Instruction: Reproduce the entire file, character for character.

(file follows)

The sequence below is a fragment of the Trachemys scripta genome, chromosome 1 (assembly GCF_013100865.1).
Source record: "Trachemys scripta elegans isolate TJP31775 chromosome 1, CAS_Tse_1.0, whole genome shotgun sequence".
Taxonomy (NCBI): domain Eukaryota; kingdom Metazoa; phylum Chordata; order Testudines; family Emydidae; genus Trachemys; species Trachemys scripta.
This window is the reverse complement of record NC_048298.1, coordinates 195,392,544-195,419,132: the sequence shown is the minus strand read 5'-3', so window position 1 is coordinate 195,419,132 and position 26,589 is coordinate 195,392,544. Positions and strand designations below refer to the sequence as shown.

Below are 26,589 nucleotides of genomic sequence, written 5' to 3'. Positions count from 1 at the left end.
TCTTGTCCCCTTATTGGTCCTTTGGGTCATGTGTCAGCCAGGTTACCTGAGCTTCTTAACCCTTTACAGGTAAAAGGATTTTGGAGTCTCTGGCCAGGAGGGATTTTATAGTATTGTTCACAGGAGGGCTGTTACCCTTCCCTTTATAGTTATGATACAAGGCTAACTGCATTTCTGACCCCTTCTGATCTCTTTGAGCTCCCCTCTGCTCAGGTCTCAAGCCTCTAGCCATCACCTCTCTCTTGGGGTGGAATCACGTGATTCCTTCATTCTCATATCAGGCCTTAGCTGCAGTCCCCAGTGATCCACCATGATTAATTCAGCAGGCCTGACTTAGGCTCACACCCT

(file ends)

The sequence below is a fragment of the Trachemys scripta genome, chromosome 1 (assembly GCF_013100865.1).
Source record: "Trachemys scripta elegans isolate TJP31775 chromosome 1, CAS_Tse_1.0, whole genome shotgun sequence".
Taxonomy (NCBI): domain Eukaryota; kingdom Metazoa; phylum Chordata; order Testudines; family Emydidae; genus Trachemys; species Trachemys scripta.
This window is the reverse complement of record NC_048298.1, coordinates 195,392,544-195,419,132: the sequence shown is the minus strand read 5'-3', so window position 1 is coordinate 195,419,132 and position 26,589 is coordinate 195,392,544. Positions and strand designations below refer to the sequence as shown.

Below are 26,589 nucleotides of genomic sequence, written 5' to 3'. Positions count from 1 at the left end.
TCTTGTCCCCTTATTGGTCCTTTGGGTCATGTGTCAGCCAGGTTACCTGAGCTTCTTAACCCTTTACAGGTAAAAGGATTTTGGAGTCTCTGGCCAGGAGGGATTTTATAGTATTGTTCACAGGAGGGCTGTTACCCTTCCCTTTATAGTTATGATACAAGGCTAACTGCATTTCTGACCCCTTCTGATCTCTTTGAGCTCCCCTCTGCTCAGGTCTCAAGCCTCTAGCCATCACCTCTCTCTTGGGGTGGAATCACGTGATTCCTTCATTCTCATATCAGGCCTTAGCTGCAGTCCCCAGTGATCCACCATGATTAATTCAGCAGGCCTGACTTAGGCTCACACCCT